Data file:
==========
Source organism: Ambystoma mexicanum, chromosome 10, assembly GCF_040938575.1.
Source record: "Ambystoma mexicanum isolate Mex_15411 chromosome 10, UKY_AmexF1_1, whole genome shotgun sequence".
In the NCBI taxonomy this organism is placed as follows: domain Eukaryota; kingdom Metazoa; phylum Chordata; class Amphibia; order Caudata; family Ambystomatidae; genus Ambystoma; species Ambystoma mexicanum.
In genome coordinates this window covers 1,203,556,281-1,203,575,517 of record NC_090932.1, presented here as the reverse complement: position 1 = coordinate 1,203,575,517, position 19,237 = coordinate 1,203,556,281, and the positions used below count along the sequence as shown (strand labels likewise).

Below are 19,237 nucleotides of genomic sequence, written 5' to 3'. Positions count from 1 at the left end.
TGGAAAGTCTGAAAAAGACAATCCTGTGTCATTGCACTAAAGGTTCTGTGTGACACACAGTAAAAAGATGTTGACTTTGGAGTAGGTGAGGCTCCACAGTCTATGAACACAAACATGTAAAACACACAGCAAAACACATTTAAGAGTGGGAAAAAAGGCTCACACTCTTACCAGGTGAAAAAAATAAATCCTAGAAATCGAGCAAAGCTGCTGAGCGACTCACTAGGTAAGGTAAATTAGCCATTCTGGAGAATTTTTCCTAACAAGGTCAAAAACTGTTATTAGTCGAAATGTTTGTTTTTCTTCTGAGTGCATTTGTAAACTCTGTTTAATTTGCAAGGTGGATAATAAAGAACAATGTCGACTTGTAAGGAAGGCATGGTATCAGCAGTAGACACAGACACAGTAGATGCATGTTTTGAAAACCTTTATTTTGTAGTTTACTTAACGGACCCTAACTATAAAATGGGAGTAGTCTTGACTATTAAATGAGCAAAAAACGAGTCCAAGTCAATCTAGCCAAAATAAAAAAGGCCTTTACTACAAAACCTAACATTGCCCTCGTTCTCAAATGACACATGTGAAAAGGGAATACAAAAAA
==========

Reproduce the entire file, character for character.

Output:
Source organism: Ambystoma mexicanum, chromosome 10, assembly GCF_040938575.1.
Source record: "Ambystoma mexicanum isolate Mex_15411 chromosome 10, UKY_AmexF1_1, whole genome shotgun sequence".
In the NCBI taxonomy this organism is placed as follows: domain Eukaryota; kingdom Metazoa; phylum Chordata; class Amphibia; order Caudata; family Ambystomatidae; genus Ambystoma; species Ambystoma mexicanum.
In genome coordinates this window covers 1,203,556,281-1,203,575,517 of record NC_090932.1, presented here as the reverse complement: position 1 = coordinate 1,203,575,517, position 19,237 = coordinate 1,203,556,281, and the positions used below count along the sequence as shown (strand labels likewise).

Below are 19,237 nucleotides of genomic sequence, written 5' to 3'. Positions count from 1 at the left end.
TGGAAAGTCTGAAAAAGACAATCCTGTGTCATTGCACTAAAGGTTCTGTGTGACACACAGTAAAAAGATGTTGACTTTGGAGTAGGTGAGGCTCCACAGTCTATGAACACAAACATGTAAAACACACAGCAAAACACATTTAAGAGTGGGAAAAAAGGCTCACACTCTTACCAGGTGAAAAAAATAAATCCTAGAAATCGAGCAAAGCTGCTGAGCGACTCACTAGGTAAGGTAAATTAGCCATTCTGGAGAATTTTTCCTAACAAGGTCAAAAACTGTTATTAGTCGAAATGTTTGTTTTTCTTCTGAGTGCATTTGTAAACTCTGTTTAATTTGCAAGGTGGATAATAAAGAACAATGTCGACTTGTAAGGAAGGCATGGTATCAGCAGTAGACACAGACACAGTAGATGCATGTTTTGAAAACCTTTATTTTGTAGTTTACTTAACGGACCCTAACTATAAAATGGGAGTAGTCTTGACTATTAAATGAGCAAAAAACGAGTCCAAGTCAATCTAGCCAAAATAAAAAAGGCCTTTACTACAAAACCTAACATTGCCCTCGTTCTCAAATGACACATGTGAAAAGGGAATACAAAAAA